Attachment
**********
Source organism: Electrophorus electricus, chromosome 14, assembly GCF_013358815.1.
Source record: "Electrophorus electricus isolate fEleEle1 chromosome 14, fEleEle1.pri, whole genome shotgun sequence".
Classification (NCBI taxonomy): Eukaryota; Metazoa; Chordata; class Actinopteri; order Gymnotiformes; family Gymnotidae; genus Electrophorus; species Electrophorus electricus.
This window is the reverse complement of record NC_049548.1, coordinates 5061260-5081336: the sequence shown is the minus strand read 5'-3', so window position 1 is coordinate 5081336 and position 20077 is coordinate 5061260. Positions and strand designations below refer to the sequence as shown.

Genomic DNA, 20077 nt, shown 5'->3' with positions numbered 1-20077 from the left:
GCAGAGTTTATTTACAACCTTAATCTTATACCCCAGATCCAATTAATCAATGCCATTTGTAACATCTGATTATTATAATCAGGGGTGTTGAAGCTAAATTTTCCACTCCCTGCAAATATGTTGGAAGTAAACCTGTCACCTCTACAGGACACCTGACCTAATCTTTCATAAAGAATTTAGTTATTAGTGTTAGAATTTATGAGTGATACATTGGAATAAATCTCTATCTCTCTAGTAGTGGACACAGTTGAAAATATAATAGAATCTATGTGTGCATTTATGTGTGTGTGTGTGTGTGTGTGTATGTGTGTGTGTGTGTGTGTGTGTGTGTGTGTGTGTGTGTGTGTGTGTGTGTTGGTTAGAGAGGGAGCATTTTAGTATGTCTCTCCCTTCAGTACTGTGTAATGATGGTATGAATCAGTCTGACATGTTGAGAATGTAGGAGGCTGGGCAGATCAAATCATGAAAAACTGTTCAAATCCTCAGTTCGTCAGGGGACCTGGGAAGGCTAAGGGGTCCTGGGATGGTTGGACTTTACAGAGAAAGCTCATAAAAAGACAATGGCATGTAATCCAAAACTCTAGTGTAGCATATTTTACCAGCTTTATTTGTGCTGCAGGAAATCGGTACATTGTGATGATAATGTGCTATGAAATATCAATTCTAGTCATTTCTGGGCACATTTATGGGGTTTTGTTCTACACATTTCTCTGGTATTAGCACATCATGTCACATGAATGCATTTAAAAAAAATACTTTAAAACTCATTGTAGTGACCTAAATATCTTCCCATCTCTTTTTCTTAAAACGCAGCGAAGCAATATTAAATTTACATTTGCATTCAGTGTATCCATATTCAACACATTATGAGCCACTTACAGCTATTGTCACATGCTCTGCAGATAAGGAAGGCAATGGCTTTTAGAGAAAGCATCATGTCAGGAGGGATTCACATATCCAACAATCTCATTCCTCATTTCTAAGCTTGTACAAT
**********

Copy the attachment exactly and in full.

Source organism: Electrophorus electricus, chromosome 14, assembly GCF_013358815.1.
Source record: "Electrophorus electricus isolate fEleEle1 chromosome 14, fEleEle1.pri, whole genome shotgun sequence".
Classification (NCBI taxonomy): Eukaryota; Metazoa; Chordata; class Actinopteri; order Gymnotiformes; family Gymnotidae; genus Electrophorus; species Electrophorus electricus.
This window is the reverse complement of record NC_049548.1, coordinates 5061260-5081336: the sequence shown is the minus strand read 5'-3', so window position 1 is coordinate 5081336 and position 20077 is coordinate 5061260. Positions and strand designations below refer to the sequence as shown.

Genomic DNA, 20077 nt, shown 5'->3' with positions numbered 1-20077 from the left:
GCAGAGTTTATTTACAACCTTAATCTTATACCCCAGATCCAATTAATCAATGCCATTTGTAACATCTGATTATTATAATCAGGGGTGTTGAAGCTAAATTTTCCACTCCCTGCAAATATGTTGGAAGTAAACCTGTCACCTCTACAGGACACCTGACCTAATCTTTCATAAAGAATTTAGTTATTAGTGTTAGAATTTATGAGTGATACATTGGAATAAATCTCTATCTCTCTAGTAGTGGACACAGTTGAAAATATAATAGAATCTATGTGTGCATTTATGTGTGTGTGTGTGTGTGTGTGTATGTGTGTGTGTGTGTGTGTGTGTGTGTGTGTGTGTGTGTGTGTGTGTGTGTTGGTTAGAGAGGGAGCATTTTAGTATGTCTCTCCCTTCAGTACTGTGTAATGATGGTATGAATCAGTCTGACATGTTGAGAATGTAGGAGGCTGGGCAGATCAAATCATGAAAAACTGTTCAAATCCTCAGTTCGTCAGGGGACCTGGGAAGGCTAAGGGGTCCTGGGATGGTTGGACTTTACAGAGAAAGCTCATAAAAAGACAATGGCATGTAATCCAAAACTCTAGTGTAGCATATTTTACCAGCTTTATTTGTGCTGCAGGAAATCGGTACATTGTGATGATAATGTGCTATGAAATATCAATTCTAGTCATTTCTGGGCACATTTATGGGGTTTTGTTCTACACATTTCTCTGGTATTAGCACATCATGTCACATGAATGCATTTAAAAAAAATACTTTAAAACTCATTGTAGTGACCTAAATATCTTCCCATCTCTTTTTCTTAAAACGCAGCGAAGCAATATTAAATTTACATTTGCATTCAGTGTATCCATATTCAACACATTATGAGCCACTTACAGCTATTGTCACATGCTCTGCAGATAAGGAAGGCAATGGCTTTTAGAGAAAGCATCATGTCAGGAGGGATTCACATATCCAACAATCTCATTCCTCATTTCTAAGCTTGTACAAT